The Third Narrative: McKinney, Texas

There’s a technique we use in collaborative practice called establishing the “third narrative.”  It requires one to put himself or herself in the shoes of the other side, consider their points and yours, and then reach a point where one can construct a version of the events leading to the conflict that makes sense for all parties involved.  I’m going to use the recent events of McKinney, Texas, that are sparking social media to prove a point.

A fight broke out at a large pool party in a quiet suburb outside of Dallas, Texas.  Cops were called.  At least a dozen responded.  One threw a young black girl in a bikini to the ground and pinned her down by kneeling on her.  When a couple of other children tried to help the young girl, the same officer pulled his gun and started chasing after said kids.  The entire event was caught on video, and the cries of “racism” began.  It looked good enough to catch the attention of the national media, because stories about cops mistreating black youth are the rage these days (and sadly, most of the stories are true), and the police officer who lost his cool got suspended.

As the days pass following the incident, another story emerges.  This wasn’t just a “pool party.”  It was a private event that quickly escalated when a group of teenagers that fashioned themselves as “party promoters” started propagating the event on social media as an event with a DJ.  None of this was organized or condoned by the gated community where the incident occurred.  People were being charged $15 per person to attend the promoted event.  When several youth arrived, they began jumping the fence to the pool area even after being told to leave.  It didn’t help that, according to one person who was a witness to the event, that the DJ “hired” for the party was playing expletive laden music at a very loud volume.

So some insults are exchanged.  A fight breaks out.  The cops come, and the rest is history.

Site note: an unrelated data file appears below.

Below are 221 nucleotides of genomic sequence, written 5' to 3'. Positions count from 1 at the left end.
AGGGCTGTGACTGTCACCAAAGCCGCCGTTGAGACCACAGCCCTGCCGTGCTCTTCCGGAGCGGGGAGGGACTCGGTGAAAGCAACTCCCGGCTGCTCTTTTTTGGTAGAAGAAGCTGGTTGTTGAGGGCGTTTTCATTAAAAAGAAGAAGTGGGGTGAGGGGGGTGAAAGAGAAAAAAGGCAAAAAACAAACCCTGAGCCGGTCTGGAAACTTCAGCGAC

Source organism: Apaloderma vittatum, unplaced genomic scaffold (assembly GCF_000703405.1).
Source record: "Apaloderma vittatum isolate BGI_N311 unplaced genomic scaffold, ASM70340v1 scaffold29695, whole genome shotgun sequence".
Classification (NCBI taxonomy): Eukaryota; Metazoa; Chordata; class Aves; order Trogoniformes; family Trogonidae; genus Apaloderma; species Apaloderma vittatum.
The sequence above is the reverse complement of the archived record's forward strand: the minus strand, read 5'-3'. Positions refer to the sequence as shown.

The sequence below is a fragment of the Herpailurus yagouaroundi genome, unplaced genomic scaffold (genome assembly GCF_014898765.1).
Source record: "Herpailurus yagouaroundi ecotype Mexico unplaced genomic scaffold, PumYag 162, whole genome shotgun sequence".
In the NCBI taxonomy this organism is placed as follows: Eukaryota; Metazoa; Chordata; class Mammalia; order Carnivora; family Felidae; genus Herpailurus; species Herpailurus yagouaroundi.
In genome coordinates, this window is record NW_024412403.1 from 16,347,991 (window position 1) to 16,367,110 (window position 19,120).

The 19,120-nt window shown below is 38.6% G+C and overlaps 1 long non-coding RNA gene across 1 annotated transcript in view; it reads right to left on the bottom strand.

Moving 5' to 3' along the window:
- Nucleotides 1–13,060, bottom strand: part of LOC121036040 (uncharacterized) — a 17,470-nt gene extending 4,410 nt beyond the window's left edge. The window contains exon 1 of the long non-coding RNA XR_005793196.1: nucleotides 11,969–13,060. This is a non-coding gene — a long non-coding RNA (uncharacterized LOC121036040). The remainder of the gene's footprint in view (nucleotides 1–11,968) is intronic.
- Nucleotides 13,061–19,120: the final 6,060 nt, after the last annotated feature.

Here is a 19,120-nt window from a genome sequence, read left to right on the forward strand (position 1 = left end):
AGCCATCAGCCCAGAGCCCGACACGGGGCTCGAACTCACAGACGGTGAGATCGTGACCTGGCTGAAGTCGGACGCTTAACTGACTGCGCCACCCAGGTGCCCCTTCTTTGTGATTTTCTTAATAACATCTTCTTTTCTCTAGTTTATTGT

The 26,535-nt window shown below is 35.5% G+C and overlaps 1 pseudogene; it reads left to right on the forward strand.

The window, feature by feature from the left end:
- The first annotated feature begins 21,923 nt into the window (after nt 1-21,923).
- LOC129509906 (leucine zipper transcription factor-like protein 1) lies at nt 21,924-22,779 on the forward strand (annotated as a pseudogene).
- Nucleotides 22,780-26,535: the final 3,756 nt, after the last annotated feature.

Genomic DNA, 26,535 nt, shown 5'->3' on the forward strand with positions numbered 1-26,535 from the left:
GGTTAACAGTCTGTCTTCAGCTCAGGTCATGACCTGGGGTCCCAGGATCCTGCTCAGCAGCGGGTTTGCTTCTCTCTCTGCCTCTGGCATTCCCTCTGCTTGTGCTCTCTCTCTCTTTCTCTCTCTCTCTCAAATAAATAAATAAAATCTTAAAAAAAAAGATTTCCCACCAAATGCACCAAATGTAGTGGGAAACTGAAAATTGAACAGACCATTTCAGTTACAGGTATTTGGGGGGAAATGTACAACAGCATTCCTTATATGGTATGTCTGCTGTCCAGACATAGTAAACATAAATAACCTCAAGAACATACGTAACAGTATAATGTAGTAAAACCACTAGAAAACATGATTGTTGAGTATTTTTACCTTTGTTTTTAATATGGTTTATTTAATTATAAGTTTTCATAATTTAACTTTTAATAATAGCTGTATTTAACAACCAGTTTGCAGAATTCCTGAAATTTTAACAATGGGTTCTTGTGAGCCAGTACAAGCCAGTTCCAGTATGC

So here’s the third narrative, and I’m going to see if we can’t string something that is a little bit truer to the story.

Let’s start with the party.  I don’t doubt a private gathering in the community was scheduled on that day, and I don’t doubt that people outside this little gated community were invited.  What I foresee happening is that one of the invitees fancied herself a party promoter, and decided to make the event bigger than it ever intended to be.  The promoter also noted that there was a $15.00 fee per person for use of the pool in the homeowner’s association rules when stringing together her promotional materials, and decided to list it as “$15 per person” when she placed it on social media.

The “promoter” probably never told the person who invited her about this, but she told many of her friends, who told many of their friends, and the day of the event far more people than expected showed to the party.  This is a facet of teen and young adult “parties” that has been a truism for decades; we see it play out repeatedly in movie after movie as a result.  The party got out of hand quickly, and many of the neighbors in this nice gated community took great offense to someone playing loud rap music at the pool with all the dirty words that shock the old into clutching their pearls and send them screaming for the nearest fainting couch.

I don’t doubt at this point someone said something racially offensive.  When you have a tense moment such as this, one can tend to speak out of character.  “Go back to your Section 8 home” is an easy enough barb to hurl at someone.  We know that brought anger out in someone, who decided to turn this into a physical altercation.   That much is documented by photo and video evidence.  Then the neighbors had enough.  At this point, someone had called the cops.  Whether it was due to the large amount of people present in a space where they should not have been, or otherwise, a cadre of officers showed up and demanded utter compliance from these teens.

One officer was probably already on his way to snapping when the incident occurred.  Someone decided to give him some lip, and say something that wasn’t in line with his requests for complete and utter obedience to the law.  That caused him to snap, charging at a young black girl, and pushing her to the ground in a control fashion.  Others came in to help her, but this cop–strung in the heat of the moment with tension and finally expressing himself in a fashion far beyond that which was ever reasonable–saw these children as “threats,” and pulled his sidearm.

A teen nearby pulled out his cell phone at the moment the police officer charged the young black girl, and the entire incident sparked national attention and more cries of police racism.  The teen got his attention, the news got their story of how police are racist, and the world turned to another news cycle.

That’s the beauty of the third narrative–it allows us to find ourselves in a moment of truth when we would normally be at a loss for words.  I suggest you try it sometime you find yourself advocating for one position or another.  McKinney, Texas is currently gripping their third narrative heavily.

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